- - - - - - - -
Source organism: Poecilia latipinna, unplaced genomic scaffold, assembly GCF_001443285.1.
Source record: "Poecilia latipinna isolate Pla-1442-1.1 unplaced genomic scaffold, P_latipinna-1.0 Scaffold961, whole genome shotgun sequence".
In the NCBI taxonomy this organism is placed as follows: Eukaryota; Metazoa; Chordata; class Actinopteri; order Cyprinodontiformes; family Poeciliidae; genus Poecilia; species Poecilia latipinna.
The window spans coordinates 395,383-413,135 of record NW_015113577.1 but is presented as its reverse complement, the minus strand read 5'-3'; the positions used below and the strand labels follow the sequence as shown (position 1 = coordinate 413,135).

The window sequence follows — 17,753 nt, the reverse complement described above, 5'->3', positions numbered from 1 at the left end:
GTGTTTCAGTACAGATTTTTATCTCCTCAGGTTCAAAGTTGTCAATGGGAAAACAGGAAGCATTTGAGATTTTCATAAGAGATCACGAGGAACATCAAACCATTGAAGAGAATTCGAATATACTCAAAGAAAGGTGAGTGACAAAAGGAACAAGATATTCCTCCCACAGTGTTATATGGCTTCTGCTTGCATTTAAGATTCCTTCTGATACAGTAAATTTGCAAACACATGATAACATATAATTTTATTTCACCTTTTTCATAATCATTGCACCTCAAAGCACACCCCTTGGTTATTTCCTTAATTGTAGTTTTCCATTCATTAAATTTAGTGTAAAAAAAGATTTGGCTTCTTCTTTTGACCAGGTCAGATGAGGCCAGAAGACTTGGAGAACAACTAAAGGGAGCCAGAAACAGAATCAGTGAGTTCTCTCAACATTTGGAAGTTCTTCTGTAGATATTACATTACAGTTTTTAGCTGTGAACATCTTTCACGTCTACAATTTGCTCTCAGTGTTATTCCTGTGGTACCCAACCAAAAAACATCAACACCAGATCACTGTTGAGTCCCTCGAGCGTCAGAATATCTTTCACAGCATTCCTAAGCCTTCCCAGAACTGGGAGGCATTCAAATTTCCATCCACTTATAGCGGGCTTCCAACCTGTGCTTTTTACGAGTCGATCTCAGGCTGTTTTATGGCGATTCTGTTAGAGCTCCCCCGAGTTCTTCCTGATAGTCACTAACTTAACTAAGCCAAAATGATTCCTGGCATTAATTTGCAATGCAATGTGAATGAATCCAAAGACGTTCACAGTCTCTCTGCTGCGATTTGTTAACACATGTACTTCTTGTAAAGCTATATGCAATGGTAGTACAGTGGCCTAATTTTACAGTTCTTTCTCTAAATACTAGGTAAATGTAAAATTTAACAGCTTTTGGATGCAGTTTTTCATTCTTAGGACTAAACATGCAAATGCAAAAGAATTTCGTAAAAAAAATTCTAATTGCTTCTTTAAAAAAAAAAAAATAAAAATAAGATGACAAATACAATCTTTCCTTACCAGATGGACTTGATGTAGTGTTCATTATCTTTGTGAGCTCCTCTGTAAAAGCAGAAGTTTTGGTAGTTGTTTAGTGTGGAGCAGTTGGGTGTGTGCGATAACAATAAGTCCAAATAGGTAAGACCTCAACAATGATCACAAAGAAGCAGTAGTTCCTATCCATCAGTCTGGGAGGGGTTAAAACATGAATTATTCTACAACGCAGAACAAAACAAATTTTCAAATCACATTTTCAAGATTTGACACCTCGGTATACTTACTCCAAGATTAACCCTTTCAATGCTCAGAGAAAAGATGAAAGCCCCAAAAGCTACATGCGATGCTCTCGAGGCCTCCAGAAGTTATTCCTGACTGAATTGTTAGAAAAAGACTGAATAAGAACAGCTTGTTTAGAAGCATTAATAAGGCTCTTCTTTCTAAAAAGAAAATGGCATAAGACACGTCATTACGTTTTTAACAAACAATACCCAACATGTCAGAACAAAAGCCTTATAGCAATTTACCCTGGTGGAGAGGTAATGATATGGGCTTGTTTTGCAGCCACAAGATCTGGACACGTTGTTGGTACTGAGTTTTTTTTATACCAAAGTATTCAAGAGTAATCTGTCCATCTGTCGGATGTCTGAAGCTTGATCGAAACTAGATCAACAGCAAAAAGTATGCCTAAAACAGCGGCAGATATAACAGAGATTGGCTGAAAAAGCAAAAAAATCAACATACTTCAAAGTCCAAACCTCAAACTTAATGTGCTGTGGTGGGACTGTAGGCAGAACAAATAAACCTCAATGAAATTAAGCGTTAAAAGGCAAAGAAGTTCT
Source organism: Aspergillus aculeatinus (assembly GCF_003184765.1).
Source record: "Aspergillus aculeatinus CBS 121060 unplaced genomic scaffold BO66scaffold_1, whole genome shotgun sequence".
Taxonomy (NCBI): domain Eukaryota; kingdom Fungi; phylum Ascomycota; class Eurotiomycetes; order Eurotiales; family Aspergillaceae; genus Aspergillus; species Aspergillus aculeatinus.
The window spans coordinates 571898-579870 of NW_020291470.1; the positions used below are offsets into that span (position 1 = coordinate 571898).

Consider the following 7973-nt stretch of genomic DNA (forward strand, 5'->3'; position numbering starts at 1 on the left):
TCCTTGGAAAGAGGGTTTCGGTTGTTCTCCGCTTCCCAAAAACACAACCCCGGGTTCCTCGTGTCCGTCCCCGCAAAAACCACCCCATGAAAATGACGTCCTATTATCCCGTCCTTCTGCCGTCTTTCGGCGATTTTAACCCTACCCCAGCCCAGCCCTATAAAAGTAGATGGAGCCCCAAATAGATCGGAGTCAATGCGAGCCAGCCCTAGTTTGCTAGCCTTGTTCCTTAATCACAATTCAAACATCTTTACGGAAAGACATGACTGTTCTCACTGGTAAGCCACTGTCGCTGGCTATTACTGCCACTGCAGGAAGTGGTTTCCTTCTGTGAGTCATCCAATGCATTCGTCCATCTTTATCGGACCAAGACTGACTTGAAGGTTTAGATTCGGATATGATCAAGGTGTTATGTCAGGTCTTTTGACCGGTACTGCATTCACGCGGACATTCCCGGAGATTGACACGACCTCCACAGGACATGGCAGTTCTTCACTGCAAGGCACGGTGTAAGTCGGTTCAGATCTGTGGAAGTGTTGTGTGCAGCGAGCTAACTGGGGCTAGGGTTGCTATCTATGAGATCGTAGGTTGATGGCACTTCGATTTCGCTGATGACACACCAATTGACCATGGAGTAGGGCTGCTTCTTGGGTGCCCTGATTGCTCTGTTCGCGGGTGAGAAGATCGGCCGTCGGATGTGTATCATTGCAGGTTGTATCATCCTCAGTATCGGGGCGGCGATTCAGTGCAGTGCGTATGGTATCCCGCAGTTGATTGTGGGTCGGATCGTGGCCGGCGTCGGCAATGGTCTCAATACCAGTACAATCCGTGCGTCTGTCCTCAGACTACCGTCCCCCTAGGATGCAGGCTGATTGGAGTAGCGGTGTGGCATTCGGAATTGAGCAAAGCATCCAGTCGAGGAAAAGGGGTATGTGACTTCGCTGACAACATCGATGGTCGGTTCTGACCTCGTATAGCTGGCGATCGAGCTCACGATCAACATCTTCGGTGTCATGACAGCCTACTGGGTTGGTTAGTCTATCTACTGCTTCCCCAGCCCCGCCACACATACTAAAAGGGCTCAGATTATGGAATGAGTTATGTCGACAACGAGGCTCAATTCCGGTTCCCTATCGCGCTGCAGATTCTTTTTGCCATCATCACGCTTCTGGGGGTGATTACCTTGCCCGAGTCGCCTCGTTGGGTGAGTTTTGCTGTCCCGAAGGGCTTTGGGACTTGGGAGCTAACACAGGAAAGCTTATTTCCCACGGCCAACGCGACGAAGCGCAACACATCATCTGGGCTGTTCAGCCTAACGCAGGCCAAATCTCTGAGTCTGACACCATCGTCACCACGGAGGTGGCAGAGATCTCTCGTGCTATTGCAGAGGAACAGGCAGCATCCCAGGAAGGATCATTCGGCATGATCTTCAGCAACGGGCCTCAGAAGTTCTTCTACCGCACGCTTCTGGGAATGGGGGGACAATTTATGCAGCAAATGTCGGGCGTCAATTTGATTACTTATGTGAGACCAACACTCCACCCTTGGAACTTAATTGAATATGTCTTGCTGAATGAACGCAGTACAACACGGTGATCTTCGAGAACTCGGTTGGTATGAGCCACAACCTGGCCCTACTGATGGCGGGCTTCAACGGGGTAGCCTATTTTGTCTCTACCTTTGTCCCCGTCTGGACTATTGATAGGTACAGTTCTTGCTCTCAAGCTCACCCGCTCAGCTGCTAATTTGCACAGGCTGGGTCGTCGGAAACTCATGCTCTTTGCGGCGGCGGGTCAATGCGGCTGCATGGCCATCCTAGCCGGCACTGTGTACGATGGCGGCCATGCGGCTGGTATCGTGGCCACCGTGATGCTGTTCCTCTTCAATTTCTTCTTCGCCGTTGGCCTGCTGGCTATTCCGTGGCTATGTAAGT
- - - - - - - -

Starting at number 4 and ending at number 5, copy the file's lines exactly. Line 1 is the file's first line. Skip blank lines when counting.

The window spans coordinates 395,383-413,135 of record NW_015113577.1 but is presented as its reverse complement, the minus strand read 5'-3'; the positions used below and the strand labels follow the sequence as shown (position 1 = coordinate 413,135).

The window sequence follows — 17,753 nt, the reverse complement described above, 5'->3', positions numbered from 1 at the left end: